HUNTSVILLE, Ala. (WHNT) — The opioid epidemic and its impact continues to grip north Alabama and Saturday, a recovery-resource organization teamed up with the city of Huntsville to connect people with vital resources.
With National Recovery Month in full swing, this marks the second straight year for the city of Huntsville and Recovery Organization of Support Specialists partnered up to help the community gain access to a range of substance abuse-related resources.
Aubin Cawthon with R.O.S.S of Madison County says the event is aimed to connect the community with an array of services.
“When you’re coming into recovery or when you’re trying to find support whether it be for mental health or substance use or just life struggles, we don’t always know where to turn,” Cawthon told News 19.
“We get to provide people with that direct access to be able to ask those questions and get those answers.”
Cawthon who is R.O.S.S’s Madison County campus coordinator says it’s a big deal for the city to collaborate with the organization to put on these sort of events, something that was echoed by Joy Davis with Huntsville’s community development department.
“Our population deals with lots of different problems so us working together and meeting one of those and addressing one of those barriers while another organization is working on others we’re really able to help that individual get to a place of self-sufficient and a place where they have the life that they want to be living,” Davis said.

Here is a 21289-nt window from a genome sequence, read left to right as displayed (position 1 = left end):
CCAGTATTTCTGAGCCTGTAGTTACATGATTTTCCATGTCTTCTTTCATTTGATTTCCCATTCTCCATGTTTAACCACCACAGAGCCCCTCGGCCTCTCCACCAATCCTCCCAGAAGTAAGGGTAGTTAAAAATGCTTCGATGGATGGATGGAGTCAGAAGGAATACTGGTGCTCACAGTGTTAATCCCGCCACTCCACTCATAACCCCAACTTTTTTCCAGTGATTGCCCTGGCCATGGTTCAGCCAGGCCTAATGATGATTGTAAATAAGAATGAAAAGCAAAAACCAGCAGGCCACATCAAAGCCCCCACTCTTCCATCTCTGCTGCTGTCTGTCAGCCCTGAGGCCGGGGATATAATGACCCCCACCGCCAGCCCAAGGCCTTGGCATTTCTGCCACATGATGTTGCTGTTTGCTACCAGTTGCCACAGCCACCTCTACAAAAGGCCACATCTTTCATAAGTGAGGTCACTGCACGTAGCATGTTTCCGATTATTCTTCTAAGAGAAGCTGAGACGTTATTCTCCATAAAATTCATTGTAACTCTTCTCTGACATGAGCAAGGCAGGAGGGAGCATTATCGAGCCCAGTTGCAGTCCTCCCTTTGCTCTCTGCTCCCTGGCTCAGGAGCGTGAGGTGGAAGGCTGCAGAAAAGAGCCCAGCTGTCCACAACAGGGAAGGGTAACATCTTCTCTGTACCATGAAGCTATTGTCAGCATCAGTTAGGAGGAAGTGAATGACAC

From detox centers, Narcan, and free food to mental and health care services, the event brought multiple organizations together in one location.
Reverend Rosie Veal Eby the associate priest for outreach at the Church of the Nativity in Huntsville says there are multiple components to recovery including spirituality.
“Pastoral care is really important as far as recovery because along with your peer specialist, if you need prayers, if you want someone to pray with you before recovery after recovery, its that support that lets people know that they are loved,” Veal Eby said.
As for people like Cawthon, he says overcoming addiction after 15 years has allowed him to better serve those who are experiencing what he once did.
“Being able to provide this space to individuals and being able to share my experiences of living on the streets and not having access to supportive services allows them to understand that I get it that,” Cawthon said. “I know where they’re at and I know what they’re struggling with and I’m here to help them.”
R.O.S.S of Madison County says their doors are open seven days a week for anyone who needs assistance and not just those battling recovery. More information can be found here.